New Writings of William Hazlitt, Volume 2
Oxford University Press, 1927 - 672 pagina's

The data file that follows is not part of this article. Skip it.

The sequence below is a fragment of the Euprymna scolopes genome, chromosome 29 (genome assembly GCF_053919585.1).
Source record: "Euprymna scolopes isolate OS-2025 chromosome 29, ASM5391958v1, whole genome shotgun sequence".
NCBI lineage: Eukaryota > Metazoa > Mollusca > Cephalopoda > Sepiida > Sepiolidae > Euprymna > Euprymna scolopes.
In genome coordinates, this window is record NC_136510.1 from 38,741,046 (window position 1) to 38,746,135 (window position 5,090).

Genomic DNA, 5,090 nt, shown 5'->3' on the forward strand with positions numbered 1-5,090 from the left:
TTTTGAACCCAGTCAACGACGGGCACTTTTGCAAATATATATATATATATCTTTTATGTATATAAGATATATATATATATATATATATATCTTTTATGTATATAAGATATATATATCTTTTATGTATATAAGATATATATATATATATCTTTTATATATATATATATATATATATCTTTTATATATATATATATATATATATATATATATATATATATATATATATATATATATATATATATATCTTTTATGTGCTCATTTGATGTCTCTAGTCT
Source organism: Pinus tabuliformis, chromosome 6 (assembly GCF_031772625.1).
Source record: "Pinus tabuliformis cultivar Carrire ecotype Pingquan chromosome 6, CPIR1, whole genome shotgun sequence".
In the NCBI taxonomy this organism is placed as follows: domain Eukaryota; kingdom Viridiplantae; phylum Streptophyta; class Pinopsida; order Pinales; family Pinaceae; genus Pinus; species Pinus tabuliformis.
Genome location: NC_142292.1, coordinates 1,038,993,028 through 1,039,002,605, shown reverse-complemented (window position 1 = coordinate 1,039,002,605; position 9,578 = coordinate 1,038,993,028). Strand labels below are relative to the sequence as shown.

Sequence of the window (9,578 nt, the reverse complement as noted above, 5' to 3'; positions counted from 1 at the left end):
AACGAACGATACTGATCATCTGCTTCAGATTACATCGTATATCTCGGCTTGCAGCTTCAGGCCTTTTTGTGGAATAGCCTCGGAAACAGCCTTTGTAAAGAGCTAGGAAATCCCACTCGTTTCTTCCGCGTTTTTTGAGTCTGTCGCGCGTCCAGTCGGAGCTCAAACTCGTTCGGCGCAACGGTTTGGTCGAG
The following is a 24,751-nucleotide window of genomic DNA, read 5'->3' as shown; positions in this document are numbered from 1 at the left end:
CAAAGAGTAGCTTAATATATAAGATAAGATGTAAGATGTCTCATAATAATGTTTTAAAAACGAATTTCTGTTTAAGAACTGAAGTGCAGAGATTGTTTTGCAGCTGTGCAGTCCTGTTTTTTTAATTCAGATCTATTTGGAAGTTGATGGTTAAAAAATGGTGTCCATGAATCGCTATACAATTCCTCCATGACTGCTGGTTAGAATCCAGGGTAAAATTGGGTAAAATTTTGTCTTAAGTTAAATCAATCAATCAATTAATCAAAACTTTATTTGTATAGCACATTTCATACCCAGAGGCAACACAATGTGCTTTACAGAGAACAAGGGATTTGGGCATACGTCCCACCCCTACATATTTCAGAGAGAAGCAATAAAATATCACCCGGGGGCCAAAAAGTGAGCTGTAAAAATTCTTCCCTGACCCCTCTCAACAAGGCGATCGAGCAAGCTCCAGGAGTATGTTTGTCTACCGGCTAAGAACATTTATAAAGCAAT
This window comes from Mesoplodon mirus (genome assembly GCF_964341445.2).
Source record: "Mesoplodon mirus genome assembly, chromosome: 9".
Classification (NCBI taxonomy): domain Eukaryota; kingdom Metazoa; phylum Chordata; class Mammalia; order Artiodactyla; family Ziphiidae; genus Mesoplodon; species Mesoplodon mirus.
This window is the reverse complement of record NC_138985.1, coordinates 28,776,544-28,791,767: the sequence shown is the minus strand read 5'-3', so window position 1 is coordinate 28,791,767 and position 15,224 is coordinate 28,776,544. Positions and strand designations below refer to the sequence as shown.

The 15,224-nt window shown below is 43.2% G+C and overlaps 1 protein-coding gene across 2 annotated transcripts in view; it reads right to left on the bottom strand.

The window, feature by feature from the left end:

The 205 new writings by William Hazlitt collected for the first time in this volume provide a fuller picture than has hitherto been available of his career as journalist, particularly his work for the Morning Chronicle, The Times and The Atlas. Newly discovered works include major essays on the poetry of Wordsworth and Coleridge, a defence of Byron and Shelley against charges of immorality, an analysis of the three trials of the Regency publisher and writer William Hone, and a series of reminiscences and anecdotes from Hazlitt's last years. In addition, there are important essays on Napoleon, the Vienna Congress, and on Southey's appointment as Poet Laureate; notices of Edmund Kean, Dora Jordan and Fanny Kemble; reviews of Coleridge's Christabel, Byron's Sardanapalus and Hunt's Rimini; and essays on the fine arts, including exhibitions at the British Institution. Duncan Wu has surveyed all the publications for which Hazlitt wrote, as well as many for which he didn't, to find these neglected works. Each one is edited from its original printed source, prefaced with a detailed explanation of its attribution, and annotations providing information necessary to a full understanding of context and content. The volume also provides a partial bibliography of Hazlitt's journalism.
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